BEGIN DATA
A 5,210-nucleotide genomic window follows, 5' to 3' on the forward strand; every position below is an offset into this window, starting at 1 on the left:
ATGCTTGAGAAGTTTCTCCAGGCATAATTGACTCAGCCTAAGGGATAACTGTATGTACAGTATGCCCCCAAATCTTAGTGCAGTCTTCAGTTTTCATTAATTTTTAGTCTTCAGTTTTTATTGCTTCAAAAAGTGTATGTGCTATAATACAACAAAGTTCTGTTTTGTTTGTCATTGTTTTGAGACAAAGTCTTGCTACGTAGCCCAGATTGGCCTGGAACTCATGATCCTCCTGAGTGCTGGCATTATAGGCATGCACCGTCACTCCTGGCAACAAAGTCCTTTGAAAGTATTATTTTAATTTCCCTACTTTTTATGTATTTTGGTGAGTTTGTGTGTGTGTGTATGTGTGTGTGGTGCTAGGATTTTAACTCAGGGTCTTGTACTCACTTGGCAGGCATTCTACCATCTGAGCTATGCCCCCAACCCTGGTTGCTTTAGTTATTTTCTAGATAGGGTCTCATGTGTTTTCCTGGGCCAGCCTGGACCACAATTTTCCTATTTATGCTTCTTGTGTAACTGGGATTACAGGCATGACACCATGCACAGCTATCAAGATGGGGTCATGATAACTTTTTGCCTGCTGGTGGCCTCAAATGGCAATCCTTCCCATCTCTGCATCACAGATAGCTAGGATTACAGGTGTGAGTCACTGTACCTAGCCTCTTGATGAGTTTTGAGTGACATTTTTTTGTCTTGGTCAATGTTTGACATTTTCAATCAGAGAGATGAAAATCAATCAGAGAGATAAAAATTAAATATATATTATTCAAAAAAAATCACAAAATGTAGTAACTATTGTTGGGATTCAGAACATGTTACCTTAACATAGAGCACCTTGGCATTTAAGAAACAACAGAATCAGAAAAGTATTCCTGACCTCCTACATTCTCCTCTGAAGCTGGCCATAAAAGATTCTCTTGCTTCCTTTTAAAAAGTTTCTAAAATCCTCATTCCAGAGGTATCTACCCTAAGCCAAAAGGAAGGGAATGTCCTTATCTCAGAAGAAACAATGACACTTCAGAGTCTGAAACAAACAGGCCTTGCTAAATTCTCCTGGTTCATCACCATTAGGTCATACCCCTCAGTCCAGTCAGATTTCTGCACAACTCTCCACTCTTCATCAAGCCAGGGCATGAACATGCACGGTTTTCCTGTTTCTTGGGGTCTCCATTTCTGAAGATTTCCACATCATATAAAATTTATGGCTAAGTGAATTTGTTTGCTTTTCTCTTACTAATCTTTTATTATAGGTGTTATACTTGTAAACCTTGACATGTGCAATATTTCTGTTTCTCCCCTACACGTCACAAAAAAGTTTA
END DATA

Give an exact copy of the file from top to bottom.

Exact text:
A 5,210-nucleotide genomic window follows, 5' to 3' on the forward strand; every position below is an offset into this window, starting at 1 on the left:
ATGCTTGAGAAGTTTCTCCAGGCATAATTGACTCAGCCTAAGGGATAACTGTATGTACAGTATGCCCCCAAATCTTAGTGCAGTCTTCAGTTTTCATTAATTTTTAGTCTTCAGTTTTTATTGCTTCAAAAAGTGTATGTGCTATAATACAACAAAGTTCTGTTTTGTTTGTCATTGTTTTGAGACAAAGTCTTGCTACGTAGCCCAGATTGGCCTGGAACTCATGATCCTCCTGAGTGCTGGCATTATAGGCATGCACCGTCACTCCTGGCAACAAAGTCCTTTGAAAGTATTATTTTAATTTCCCTACTTTTTATGTATTTTGGTGAGTTTGTGTGTGTGTGTATGTGTGTGTGGTGCTAGGATTTTAACTCAGGGTCTTGTACTCACTTGGCAGGCATTCTACCATCTGAGCTATGCCCCCAACCCTGGTTGCTTTAGTTATTTTCTAGATAGGGTCTCATGTGTTTTCCTGGGCCAGCCTGGACCACAATTTTCCTATTTATGCTTCTTGTGTAACTGGGATTACAGGCATGACACCATGCACAGCTATCAAGATGGGGTCATGATAACTTTTTGCCTGCTGGTGGCCTCAAATGGCAATCCTTCCCATCTCTGCATCACAGATAGCTAGGATTACAGGTGTGAGTCACTGTACCTAGCCTCTTGATGAGTTTTGAGTGACATTTTTTTGTCTTGGTCAATGTTTGACATTTTCAATCAGAGAGATGAAAATCAATCAGAGAGATAAAAATTAAATATATATTATTCAAAAAAAATCACAAAATGTAGTAACTATTGTTGGGATTCAGAACATGTTACCTTAACATAGAGCACCTTGGCATTTAAGAAACAACAGAATCAGAAAAGTATTCCTGACCTCCTACATTCTCCTCTGAAGCTGGCCATAAAAGATTCTCTTGCTTCCTTTTAAAAAGTTTCTAAAATCCTCATTCCAGAGGTATCTACCCTAAGCCAAAAGGAAGGGAATGTCCTTATCTCAGAAGAAACAATGACACTTCAGAGTCTGAAACAAACAGGCCTTGCTAAATTCTCCTGGTTCATCACCATTAGGTCATACCCCTCAGTCCAGTCAGATTTCTGCACAACTCTCCACTCTTCATCAAGCCAGGGCATGAACATGCACGGTTTTCCTGTTTCTTGGGGTCTCCATTTCTGAAGATTTCCACATCATATAAAATTTATGGCTAAGTGAATTTGTTTGCTTTTCTCTTACTAATCTTTTATTATAGGTGTTATACTTGTAAACCTTGACATGTGCAATATTTCTGTTTCTCCCCTACACGTCACAAAAAAGTTTA